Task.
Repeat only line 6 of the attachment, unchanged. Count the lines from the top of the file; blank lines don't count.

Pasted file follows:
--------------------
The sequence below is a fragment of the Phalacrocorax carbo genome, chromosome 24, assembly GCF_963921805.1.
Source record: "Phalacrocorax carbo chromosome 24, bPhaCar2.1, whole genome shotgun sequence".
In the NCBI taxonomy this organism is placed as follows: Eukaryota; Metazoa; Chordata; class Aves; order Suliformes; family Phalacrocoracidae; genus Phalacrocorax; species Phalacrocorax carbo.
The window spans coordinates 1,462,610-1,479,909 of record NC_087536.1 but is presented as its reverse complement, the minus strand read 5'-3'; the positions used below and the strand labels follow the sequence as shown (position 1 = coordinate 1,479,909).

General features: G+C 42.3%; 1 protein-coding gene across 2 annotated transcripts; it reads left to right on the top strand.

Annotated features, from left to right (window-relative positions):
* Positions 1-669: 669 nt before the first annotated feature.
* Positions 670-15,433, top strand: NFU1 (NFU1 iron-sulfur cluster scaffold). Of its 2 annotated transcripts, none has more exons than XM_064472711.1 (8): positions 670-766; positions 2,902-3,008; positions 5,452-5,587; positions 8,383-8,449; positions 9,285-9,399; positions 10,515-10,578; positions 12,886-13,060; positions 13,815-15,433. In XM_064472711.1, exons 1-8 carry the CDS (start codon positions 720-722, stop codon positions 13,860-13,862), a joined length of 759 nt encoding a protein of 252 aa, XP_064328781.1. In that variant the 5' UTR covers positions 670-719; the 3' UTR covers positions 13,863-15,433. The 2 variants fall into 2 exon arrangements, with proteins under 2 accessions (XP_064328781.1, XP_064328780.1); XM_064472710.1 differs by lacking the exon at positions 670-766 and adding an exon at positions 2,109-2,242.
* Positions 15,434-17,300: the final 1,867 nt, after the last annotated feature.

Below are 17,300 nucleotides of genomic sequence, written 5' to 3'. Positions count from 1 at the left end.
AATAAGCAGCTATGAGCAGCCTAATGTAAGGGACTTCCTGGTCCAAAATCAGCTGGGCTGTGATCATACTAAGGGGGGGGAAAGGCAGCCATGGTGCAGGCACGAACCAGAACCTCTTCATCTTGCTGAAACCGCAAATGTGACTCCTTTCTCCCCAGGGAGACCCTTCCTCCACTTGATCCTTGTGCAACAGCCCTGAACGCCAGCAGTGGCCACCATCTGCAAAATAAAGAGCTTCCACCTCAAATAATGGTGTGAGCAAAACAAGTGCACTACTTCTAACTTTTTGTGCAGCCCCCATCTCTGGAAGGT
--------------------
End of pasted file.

Annotated features, from left to right (window-relative positions):